EVs (electric vehicles) are surging, due to a number of factors. The IEA (Intl. Energy Agency) says sales of EVs doubled in 2021 from the previous year to a new record of 6.6 million. Back in 2012, just 120,000 electric cars were sold worldwide. In 2021, more than that many are sold each week. This trend is set to continue in the years ahead as well.
Fortune Business Insights suggests the U.S. electric vehicle market size was $24.03 billion in 2020 and is projected to grow from $28.24 billion in 2021 to $137.43 billion in 2028, which represents a compound annual growth rate of 25.4% from 2021 to 2028. Such factors driving this growth are promotion activities, government policies, and stringent vehicle emission regulations.
The U.S. government has introduced various strict regulations to reduce carbon emissions from the automotive sector. At a state level, several are moving toward implementing ZEV (zero-emission vehicle) regulations to accelerate the uptake of electric cars. In 2020, states with ZEV regulations were responsible for about two-thirds of the overall sales, according to Fortune Business Insights.
The U.S. is also seeing news steps being taken at the federal level as well. Earlier this month, the Biden-Harris Admin., and the U.S. EPA (Environmental Protection Agency) proposed pollution standards for cars and trucks.
The first set of proposed standards announced earlier in April, the “Multi-Pollutant Emissions Standards for Model Years 2027 and Later Light-Duty and Medium Duty Vehicles,” builds on EPA’s existing emissions standards for passenger cars and light trucks for model years 2023 through 2026. The proposal keeps the regulatory design of previous EPA standards for light-duty vehicles but leverages advances in clean car technology to further decrease both climate pollution and smog- and soot-forming emissions.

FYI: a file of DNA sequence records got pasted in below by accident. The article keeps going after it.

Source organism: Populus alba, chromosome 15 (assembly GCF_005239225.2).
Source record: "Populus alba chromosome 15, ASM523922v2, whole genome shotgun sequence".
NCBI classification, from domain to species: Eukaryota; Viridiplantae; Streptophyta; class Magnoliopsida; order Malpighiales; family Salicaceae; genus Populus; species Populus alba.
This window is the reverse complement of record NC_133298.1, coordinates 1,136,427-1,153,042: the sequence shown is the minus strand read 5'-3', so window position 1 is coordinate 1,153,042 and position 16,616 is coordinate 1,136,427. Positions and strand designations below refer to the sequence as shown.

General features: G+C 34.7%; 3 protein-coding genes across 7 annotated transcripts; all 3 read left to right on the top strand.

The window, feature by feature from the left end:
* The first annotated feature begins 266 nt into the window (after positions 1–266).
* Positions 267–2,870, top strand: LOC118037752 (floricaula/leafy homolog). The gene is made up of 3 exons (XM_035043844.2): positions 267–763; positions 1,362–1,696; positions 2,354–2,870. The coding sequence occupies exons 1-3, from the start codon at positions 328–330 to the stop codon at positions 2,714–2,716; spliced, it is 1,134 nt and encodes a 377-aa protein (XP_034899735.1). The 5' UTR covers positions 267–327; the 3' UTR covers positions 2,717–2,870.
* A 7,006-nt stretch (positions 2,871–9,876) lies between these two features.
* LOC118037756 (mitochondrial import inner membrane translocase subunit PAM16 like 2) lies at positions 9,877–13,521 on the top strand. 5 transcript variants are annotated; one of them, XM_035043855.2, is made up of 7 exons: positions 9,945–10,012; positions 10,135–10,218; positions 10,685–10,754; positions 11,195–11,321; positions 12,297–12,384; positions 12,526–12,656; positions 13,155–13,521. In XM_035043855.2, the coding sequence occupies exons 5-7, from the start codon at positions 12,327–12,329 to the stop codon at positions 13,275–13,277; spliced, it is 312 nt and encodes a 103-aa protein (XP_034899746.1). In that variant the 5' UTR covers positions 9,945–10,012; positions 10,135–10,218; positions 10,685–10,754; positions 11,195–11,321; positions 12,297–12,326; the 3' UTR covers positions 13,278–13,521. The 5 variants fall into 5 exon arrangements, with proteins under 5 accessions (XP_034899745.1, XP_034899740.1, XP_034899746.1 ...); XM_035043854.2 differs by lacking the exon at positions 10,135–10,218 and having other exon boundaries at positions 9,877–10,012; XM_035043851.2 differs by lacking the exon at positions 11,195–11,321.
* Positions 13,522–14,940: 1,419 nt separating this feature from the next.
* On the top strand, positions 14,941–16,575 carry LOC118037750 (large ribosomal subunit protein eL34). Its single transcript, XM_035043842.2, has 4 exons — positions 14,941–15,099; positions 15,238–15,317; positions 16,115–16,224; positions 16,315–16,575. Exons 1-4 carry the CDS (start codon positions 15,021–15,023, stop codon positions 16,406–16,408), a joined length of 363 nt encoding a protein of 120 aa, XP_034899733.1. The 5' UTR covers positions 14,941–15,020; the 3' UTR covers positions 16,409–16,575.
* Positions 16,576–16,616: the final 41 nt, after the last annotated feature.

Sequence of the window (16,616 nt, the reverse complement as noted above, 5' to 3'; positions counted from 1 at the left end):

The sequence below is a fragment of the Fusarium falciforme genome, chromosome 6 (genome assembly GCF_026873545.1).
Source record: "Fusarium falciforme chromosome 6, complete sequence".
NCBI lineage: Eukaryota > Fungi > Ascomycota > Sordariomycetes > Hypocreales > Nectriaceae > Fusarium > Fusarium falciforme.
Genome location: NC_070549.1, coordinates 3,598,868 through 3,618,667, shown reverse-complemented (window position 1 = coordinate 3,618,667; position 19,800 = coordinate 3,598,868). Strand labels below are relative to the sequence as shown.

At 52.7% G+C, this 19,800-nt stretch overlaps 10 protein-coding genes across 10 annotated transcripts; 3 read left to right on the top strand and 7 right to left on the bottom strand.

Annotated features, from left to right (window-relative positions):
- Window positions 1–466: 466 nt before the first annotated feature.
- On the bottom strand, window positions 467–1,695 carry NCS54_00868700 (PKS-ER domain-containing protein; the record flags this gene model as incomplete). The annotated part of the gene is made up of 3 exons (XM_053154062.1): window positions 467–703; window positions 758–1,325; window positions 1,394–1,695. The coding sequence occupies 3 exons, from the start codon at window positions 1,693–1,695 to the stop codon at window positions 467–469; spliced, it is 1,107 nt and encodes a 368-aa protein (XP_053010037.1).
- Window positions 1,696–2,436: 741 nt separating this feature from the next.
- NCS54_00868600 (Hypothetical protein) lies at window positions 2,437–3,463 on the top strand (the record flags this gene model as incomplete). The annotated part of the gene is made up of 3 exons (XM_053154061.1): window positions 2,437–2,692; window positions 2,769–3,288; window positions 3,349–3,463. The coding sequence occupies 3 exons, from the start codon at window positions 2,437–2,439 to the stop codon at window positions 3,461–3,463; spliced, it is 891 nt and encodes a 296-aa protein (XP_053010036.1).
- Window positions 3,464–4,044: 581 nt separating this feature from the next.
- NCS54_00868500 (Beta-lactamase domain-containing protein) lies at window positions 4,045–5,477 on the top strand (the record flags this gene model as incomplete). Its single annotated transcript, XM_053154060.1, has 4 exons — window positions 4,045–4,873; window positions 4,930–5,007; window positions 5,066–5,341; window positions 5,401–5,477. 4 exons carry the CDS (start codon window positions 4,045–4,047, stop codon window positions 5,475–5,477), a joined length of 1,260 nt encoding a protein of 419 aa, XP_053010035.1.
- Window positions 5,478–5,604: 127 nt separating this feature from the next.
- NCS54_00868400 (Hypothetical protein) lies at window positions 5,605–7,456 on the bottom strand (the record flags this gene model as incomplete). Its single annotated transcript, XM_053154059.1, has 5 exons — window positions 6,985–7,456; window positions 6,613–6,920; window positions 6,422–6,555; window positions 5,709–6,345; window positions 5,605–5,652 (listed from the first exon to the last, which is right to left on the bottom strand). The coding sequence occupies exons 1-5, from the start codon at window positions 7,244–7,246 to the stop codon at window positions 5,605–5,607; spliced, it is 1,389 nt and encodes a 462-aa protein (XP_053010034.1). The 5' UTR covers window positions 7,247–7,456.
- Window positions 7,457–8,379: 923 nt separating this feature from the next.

The second set of proposed standards also announced in April, the “Greenhouse Gas Standards for Heavy-Duty Vehicles – Phase 3,” would apply to heavy-duty vocational vehicles (such as delivery trucks, refuse haulers or dump trucks, public utility trucks, transit, shuttle, school buses) and trucks typically used to haul freight. These standards would accompany the criteria pollutant standards for model year 2027 and beyond heavy-duty vehicles that EPA finalized in December 2022 and represent the third phase of EPA’s Clean Trucks Plan.
The EPA suggests the proposed standards would better air quality for communities across the country. Together, these proposals would avoid nearly 10 billion tons of carbon dioxide emissions, which is equivalent to more than twice the total U.S. carbon dioxide emissions in 2022. The organization also suggests this will save thousands of dollars throughout the lives of the vehicles meeting these new standards and reduce America’s reliance on approximately 20 billion barrels of oil imports.
Of course, hurdles to EV adoption still remain. Vehicle range, higher upfront costs, insufficient model availability, and lack of awareness are still some factors that hold back widespread adoption. As some of these continue to change, EV adoption will continue to grow at greater speed.
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